The Lake District is famous for its dramatic high mountain passes, and few are steeper or more winding than the notorious Wrynose Pass, often described, along with the adjourning Hardknott pass, as one of Britain’s most difficult roads. Climbing around 281 meters in just over 3 km, the Wrynose Pass might be a rollercoaster ride, but it’s also one of the most thrilling ascents in the Lake District, serving up astounding views over the surrounding peaks.
The single-track road can be travelled by car, mountain bike or on foot, and weaves through the mountains between Duddon Valley and Little Langdale, to its highest point at the Three Shire Stone – a famous landmark marking the boundary between the historic counties of Cumberland, Lancashire and Westmorland.
The Wrynose Pass runs through the central mountains of the Lake District National Park, between Wastwater and Ambleside.
England’s deepest lake and the focal point of one of the Lake District’s most striking vistas, Wastwater Lake is best known for its rugged screes – the rocky cliff faces that plummet into the water along the east bank. With its inky blue waters and backdrop of craggy peaks, including Red Pike, Great Gable and Scafell Pike, England’s highest Mountain, it’s easy to see why the remote lake was named “Britain's Favorite View” back in 2007.
The main activity at Wastwater Lake is hiking and a network of trails run along the waterfront and out into the surrounding mountains and Wasdale Valley, or else it’s possible to rent a kayak or canoe to cruise around the lake (sailing and motor boats are banned).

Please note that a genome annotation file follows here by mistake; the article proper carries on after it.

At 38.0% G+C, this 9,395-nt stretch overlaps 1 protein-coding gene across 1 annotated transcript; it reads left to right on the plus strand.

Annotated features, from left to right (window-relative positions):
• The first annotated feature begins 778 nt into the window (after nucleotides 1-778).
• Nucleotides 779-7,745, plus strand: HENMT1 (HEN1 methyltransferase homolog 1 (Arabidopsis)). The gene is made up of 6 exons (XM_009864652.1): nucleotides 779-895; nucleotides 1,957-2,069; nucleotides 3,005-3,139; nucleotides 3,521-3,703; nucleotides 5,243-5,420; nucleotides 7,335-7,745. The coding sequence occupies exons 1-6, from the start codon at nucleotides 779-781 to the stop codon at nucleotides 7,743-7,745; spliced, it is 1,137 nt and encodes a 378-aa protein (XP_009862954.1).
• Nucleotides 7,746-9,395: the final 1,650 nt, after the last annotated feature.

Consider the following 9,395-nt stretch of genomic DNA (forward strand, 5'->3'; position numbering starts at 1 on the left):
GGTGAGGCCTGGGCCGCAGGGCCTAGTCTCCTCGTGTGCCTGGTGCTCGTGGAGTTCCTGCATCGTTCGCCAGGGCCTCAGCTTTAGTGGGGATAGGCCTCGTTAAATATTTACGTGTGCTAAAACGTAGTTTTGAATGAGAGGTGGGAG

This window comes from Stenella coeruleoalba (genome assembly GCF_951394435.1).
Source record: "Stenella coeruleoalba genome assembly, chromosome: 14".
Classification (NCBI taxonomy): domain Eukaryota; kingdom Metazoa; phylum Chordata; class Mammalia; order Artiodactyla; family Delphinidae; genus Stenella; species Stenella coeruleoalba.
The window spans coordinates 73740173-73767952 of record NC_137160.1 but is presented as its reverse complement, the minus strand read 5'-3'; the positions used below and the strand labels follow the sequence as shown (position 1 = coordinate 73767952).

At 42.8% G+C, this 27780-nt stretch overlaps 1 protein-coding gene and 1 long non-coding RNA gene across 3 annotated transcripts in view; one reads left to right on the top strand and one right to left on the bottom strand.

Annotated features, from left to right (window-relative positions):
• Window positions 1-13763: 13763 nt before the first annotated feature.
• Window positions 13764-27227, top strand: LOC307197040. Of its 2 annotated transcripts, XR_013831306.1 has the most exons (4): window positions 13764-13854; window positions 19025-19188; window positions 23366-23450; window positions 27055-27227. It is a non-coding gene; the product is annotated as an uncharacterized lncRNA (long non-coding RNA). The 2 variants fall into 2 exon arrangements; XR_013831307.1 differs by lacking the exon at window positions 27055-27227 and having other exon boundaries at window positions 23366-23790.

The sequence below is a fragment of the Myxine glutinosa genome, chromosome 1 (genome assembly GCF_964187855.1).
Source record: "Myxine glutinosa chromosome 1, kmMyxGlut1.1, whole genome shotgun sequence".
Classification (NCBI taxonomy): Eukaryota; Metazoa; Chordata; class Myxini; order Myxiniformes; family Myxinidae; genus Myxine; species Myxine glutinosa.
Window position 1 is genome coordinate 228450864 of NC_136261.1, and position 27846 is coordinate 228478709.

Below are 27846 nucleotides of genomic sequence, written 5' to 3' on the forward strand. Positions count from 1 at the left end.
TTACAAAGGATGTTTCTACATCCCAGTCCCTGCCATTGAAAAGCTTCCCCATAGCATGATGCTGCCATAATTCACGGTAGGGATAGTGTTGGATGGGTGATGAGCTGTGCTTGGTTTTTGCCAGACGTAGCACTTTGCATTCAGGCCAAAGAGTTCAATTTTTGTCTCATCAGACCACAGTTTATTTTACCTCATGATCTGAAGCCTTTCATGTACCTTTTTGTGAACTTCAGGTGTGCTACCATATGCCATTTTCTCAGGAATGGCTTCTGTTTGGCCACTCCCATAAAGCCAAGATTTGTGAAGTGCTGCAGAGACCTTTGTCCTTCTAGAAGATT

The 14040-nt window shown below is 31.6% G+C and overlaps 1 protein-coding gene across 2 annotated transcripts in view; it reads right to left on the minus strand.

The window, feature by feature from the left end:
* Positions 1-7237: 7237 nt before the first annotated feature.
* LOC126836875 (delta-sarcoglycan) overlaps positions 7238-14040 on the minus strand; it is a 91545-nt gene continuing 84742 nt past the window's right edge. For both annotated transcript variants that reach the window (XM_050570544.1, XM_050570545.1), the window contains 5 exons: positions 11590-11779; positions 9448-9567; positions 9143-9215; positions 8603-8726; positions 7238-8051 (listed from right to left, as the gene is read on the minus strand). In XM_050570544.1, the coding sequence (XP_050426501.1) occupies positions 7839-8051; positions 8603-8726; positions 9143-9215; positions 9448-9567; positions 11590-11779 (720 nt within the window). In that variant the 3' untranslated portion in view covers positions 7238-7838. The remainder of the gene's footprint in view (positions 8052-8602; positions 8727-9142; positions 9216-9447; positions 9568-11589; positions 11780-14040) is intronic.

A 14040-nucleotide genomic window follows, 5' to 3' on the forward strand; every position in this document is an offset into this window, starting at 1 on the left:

Wastwater Lake is located in the western part of the Lake District National Park.
The third-largest lake in the English Lake District doesn’t fail to impress; at 5 miles (8 km) long, 184 feet (56 m) deep and half a mile (0.8 km) wide, it has been a favorite of kayak and canoe aficionados for several decades now and continues to entice visitors seeking stunning scenery and a feel for the much-hyped Lake District. Once the main fish source for the monks of Furness Abbey in the 13th century, it is now the home of the elegant, Victorian-era steam yacht Gondola, which sails from one end of the lake to the other between March and November.
Around the lake, there are three main villages, Coniston, Brantwood and Hawkshead, where visitors can sleep, eat, drink and shop as they please. Hawkshead is particularly lovely and easy to explore on foot, featuring charming cobble lanes and the fan-favorite Beatrix Potter Gallery.
Coniston Water has been depicted several times in fiction, with its most famous mention in Arthur Ransome’s novel Swallows and Amazons. The lake also received major international and local press during the 20th century because of the role it played in many water-speed world-record attempts. The record was finally set on August 19, 1939, by Sir Malcom Campbell. His son, Donald, subsequently tried to achieve the mind-boggling 300-miles-per-hour record in 1967 but was tragically killed on the second leg of his attempt. The Ruskin Museum in Brantwood features a complete exhibition on the event.
Bicycles; motor, sailing and rowing boats; canoes; and kayaks are available for hire at Coniston Boating Centre. Trekking is also a popular activity among visitors, as the lake is surrounded by gorgeous mountain scenery, including the famed Old Man of Coniston.
Coniston Water is located in the south of Lake District National Park and can be reached from Liverpool and Manchester by car in two hours via the M6, the A590 and the A592.